I was going to review the #RecipeSwap meal I made last night. I was going to talk about my wonderful walk on Saturday with my friend Joe. I need to tell you about #HeartSwap and meeting Bex and Laura.
And then last night happened.
I'm sure by now you all know what happened in Boston. As the scenes unfolded in front of my eyes, I remembered a former colleague's family lives in Boston, that she travels there regularly, that she runs marathons and half marathons. I reinstated my Facebook to see if she and her family were ok. I glanced at my feed and saw my brother had posted something.
On Sunday, one of his best friends went to Brighton to run the marathon, with the intention of raising £500 towards Arms Around the Child (UK), a charity that provides homes for AIDs orphans in Africa and India. He reached the 16 mile mark and collapsed. Although he received what I imagine was excellent medical care, he died of a cardiac arrest. Sam Harper Brighouse was 23 years old.
My brother posted a link to Sam's Just Giving page. As more news came from Boston, and the images became more and more upsetting, I clicked on it, and I watched as the % of his target total raised went up. It went past 100%, and kept on rising, to 2,412%. He wanted to raise £500, a total that would have made quite a difference to the lives of those children. As I write, he's raised £12,061.93, through people hearing his story, and giving what they can.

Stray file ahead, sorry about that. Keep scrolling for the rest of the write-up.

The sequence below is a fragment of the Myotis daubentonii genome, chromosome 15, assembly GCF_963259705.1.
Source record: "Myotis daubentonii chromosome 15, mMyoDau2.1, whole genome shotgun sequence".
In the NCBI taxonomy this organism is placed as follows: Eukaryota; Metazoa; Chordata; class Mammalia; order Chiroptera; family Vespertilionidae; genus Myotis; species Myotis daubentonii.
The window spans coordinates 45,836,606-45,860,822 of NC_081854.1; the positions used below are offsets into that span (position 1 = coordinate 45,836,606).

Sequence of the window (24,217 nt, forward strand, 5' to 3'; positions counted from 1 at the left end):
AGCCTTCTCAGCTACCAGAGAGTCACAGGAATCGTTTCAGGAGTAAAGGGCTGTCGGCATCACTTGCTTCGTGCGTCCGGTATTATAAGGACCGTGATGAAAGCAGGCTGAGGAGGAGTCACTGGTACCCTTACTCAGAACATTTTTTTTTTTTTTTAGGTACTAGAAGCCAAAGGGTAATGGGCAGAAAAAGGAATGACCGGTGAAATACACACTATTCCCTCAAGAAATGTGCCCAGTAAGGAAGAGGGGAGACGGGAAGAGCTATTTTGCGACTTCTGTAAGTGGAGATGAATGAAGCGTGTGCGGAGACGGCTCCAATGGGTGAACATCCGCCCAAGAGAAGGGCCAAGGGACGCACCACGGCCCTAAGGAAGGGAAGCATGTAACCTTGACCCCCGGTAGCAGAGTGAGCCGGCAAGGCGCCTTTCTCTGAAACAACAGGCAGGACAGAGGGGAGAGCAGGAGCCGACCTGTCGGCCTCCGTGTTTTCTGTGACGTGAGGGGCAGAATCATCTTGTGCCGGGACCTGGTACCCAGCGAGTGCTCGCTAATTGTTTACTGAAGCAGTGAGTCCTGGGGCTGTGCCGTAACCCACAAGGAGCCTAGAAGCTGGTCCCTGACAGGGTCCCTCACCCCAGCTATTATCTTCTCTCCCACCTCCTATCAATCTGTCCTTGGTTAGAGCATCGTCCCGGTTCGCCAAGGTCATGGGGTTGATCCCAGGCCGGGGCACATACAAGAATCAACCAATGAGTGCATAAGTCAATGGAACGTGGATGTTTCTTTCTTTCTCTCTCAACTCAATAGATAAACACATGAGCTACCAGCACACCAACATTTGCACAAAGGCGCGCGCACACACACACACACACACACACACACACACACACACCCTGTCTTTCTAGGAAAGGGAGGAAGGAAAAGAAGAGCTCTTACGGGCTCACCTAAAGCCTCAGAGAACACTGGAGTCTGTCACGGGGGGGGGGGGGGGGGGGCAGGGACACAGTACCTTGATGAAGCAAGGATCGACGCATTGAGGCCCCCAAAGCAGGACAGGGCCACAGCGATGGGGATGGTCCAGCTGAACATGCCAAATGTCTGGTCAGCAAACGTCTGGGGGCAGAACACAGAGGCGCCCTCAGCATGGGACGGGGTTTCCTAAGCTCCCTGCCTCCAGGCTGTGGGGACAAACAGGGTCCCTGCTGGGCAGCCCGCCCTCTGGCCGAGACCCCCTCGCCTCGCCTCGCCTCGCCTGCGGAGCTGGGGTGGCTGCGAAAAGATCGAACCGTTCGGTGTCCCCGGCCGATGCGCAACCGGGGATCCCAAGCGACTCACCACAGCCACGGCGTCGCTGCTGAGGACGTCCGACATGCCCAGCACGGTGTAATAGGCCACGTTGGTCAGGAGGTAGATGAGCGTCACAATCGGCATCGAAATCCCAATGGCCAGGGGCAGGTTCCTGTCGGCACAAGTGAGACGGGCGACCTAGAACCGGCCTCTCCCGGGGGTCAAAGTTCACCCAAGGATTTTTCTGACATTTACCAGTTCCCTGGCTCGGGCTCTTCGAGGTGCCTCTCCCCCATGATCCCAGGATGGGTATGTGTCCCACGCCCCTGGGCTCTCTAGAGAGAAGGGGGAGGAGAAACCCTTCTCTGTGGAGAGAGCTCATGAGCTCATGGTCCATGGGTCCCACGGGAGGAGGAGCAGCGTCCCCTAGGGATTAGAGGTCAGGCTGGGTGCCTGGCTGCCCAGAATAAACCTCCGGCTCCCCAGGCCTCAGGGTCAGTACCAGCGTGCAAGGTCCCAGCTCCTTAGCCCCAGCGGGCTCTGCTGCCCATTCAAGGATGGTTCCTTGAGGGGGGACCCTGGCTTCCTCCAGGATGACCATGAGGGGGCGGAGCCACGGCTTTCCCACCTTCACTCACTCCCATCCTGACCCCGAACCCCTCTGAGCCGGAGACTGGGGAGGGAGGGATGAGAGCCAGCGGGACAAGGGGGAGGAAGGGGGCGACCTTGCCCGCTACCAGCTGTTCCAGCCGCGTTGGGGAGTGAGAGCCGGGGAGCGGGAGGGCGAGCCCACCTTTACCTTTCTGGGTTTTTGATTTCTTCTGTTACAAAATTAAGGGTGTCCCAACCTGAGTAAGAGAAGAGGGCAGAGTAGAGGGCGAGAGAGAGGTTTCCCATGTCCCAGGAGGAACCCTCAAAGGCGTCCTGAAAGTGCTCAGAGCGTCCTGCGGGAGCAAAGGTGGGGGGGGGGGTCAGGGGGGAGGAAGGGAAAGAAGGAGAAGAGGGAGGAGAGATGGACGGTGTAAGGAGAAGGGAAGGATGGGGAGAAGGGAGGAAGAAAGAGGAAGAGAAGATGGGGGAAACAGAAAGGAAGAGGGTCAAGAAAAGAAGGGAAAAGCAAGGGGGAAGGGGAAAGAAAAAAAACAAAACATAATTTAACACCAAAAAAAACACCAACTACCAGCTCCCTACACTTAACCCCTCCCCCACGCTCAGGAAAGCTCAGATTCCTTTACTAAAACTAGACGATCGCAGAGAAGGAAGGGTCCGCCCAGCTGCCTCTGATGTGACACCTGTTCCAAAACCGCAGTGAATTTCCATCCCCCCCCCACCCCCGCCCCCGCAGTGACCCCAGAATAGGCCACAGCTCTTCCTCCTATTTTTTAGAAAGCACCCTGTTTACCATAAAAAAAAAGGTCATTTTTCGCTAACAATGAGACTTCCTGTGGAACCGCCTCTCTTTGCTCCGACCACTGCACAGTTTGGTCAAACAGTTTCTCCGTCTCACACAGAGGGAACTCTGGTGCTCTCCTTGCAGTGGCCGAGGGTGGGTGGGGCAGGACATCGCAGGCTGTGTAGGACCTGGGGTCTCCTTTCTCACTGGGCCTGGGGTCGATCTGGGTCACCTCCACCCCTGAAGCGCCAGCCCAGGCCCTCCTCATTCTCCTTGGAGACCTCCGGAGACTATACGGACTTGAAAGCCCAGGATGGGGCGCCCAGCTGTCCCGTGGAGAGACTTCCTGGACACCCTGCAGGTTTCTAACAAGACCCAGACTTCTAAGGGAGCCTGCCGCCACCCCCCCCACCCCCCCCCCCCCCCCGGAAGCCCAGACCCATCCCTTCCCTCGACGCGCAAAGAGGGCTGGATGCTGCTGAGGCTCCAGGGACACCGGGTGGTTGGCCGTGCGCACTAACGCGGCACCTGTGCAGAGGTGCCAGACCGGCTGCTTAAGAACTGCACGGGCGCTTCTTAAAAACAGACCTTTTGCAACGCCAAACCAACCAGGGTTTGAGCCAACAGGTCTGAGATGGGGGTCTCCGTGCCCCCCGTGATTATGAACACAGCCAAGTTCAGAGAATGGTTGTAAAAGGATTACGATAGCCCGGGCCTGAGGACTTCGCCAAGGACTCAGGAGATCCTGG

I'm sure that everyone who knew him would rather he'd raised £499, finished the marathon and gone to have a drink with them at the pub afterwards. But it's things like that, the way that we as people reach out when something tragic happens, that restores my faith in humanity, particularly on an evening where the world has gone mad. As news rolled in about Boston, I kept clicking refresh on Sam's page. I watched the total rise each time. As the images and video feeds from Boston were shown, I noticed just how many people ran towards the smoke to help those who were hurt. Marathon runners, when reaching the finish line, carried on towards Massachusetts General in order to give blood to victims.
We as humans are capable of great evil. The blasts that occurred at the end of the marathon, deliberately placed where there would be the greatest number of people gathered, show that. I cannot comprehend the mentality of the person or persons who committed those acts. It sickens and saddens me that people can do that to other people.
The thing is, though, we are far more capable of acts of love and kindness. We are far more likely to lend a helping hand to someone in trouble, run towards the smoke to help the injured, or donate a few pounds when we find out that someone died when running a marathon. Even though you wouldn't see it when looking at the news, there is so much more good in this world than bad. It's just remembering this that can be quite hard after an evening like that.
If anyone would like to give towards Sam's cause, his Just Giving page can be found here: